A problem arises when these treated prills are used in larger amounts, often as the sole oxygen supplying component, either in the preparation of the emulsion or when further amounts are added to a preformed emulsion. Under these conditions, they tend to destabilize the resulting emulsions. Components of the emulsion separate. It would be advantageous to provide explosive emulsions that remain stable when prepared using such treated ammonium nitrate prills.

SUMMARY OF THE INVENTION

This invention is directed to water-in-oil emulsion explosive compositions comprising

    • a) an aqueous oxidizer phase comprising at least one oxygen supplying component wherein said oxygen supplying component comprises at least 50% by weight of prilled agricultural grade ammonium nitrate,
    • b) an organic phase comprising at least one organic fuel, and
    • c) an emulsifying amount of an aliphatic hydrocarbyl substituted succinic emulsifier composition said succinic emulsifier composition having at least one of succinic ester groups, succinic amide groups, succinic imine groups, succinic ester-amide, and succinimide groups and mixtures thereof, wherein at least one of said groups is substituted with an aminoalkyl group, wherein the aliphatic hydrocarbon based group contains from about 18 up to about 500 carbon atoms,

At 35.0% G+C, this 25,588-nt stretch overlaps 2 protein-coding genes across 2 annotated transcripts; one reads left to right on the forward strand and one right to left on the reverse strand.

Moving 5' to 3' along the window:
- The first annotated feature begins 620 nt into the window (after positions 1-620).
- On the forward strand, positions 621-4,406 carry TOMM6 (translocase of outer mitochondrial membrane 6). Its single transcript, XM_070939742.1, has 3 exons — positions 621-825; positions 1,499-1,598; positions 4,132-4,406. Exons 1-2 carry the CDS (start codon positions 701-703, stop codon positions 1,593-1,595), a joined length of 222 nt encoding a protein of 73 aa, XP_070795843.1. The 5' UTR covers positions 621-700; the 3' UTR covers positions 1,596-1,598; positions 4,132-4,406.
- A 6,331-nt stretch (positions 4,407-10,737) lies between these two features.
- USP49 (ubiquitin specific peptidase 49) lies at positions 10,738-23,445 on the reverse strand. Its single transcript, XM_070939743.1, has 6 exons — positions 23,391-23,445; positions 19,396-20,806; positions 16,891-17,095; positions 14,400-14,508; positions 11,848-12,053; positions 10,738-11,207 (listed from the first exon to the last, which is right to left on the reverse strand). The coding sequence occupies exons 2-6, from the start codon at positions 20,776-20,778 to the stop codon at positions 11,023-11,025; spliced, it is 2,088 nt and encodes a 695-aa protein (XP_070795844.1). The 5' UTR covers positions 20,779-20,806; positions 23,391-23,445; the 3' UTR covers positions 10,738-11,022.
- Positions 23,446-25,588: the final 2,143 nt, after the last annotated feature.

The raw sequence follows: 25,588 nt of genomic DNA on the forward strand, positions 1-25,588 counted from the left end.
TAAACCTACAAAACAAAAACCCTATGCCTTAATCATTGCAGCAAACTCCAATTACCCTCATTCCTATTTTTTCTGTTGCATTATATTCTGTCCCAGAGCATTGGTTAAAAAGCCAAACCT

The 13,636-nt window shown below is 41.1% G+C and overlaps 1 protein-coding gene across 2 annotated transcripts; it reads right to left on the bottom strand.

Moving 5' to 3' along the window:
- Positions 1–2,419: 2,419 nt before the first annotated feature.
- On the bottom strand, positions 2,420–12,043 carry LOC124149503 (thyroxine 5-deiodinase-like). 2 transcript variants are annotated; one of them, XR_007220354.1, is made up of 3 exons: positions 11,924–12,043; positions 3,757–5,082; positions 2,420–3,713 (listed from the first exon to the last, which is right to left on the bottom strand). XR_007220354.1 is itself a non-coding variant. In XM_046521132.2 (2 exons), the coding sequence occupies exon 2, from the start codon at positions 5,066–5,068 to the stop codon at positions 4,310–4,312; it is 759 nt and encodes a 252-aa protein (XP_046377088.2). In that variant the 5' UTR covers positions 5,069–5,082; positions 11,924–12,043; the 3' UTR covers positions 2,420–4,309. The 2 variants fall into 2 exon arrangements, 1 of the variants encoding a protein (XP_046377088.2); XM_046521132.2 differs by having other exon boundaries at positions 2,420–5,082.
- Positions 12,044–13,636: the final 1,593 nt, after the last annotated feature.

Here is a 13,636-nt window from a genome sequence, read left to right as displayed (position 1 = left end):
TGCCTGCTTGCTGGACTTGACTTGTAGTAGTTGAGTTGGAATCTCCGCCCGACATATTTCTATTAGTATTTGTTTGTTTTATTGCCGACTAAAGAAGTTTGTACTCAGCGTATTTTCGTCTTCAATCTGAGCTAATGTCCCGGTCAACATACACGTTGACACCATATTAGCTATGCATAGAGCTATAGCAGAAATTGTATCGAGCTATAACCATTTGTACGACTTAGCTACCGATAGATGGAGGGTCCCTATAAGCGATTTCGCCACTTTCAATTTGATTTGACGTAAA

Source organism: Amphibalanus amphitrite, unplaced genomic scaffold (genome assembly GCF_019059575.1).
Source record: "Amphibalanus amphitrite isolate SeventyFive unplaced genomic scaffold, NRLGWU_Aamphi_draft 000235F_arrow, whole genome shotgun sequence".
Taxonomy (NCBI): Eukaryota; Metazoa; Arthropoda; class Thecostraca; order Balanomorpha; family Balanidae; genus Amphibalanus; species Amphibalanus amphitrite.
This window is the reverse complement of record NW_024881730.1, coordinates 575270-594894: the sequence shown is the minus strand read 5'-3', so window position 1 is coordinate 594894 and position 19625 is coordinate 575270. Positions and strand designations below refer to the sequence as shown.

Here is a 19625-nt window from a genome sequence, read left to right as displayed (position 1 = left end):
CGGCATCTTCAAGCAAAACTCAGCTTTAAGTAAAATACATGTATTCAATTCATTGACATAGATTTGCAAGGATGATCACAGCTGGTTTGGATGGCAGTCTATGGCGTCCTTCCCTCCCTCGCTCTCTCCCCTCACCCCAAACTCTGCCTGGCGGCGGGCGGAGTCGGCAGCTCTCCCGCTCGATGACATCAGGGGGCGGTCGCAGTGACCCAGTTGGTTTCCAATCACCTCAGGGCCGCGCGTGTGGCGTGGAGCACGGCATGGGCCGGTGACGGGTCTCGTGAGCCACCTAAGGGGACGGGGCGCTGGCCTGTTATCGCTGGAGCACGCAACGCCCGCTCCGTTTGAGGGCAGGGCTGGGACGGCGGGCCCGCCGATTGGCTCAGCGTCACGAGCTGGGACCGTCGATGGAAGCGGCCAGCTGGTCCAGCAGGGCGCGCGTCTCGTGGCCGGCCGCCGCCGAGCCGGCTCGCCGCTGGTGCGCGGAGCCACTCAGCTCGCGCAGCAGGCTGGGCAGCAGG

DETAILED DESCRIPTION OF THE PREFERRED EMBODIMENTS

The term “emulsion” as used in this specification and in the appended claims is intended to cover not only water-in-oil emulsions, but also compositions derived from such emulsions wherein at temperatures below that at which the emulsion is formed the discontinuous phase is solid or in the form of droplets of super-cooled liquid. This term also covers compositions derived from or formulated as such water-in-oil emulsions that are in the form of gelatinous or semi-gelatinous compositions.

As used herein, the terms hydrocarbyl substituent, hydrocarbyl group, hydrocarbon group, and the like, are used to refer to a group having one or more carbon atoms directly attached to the remainder of a molecule and having a hydrocarbon or predominantly hydrocarbon character. Examples include: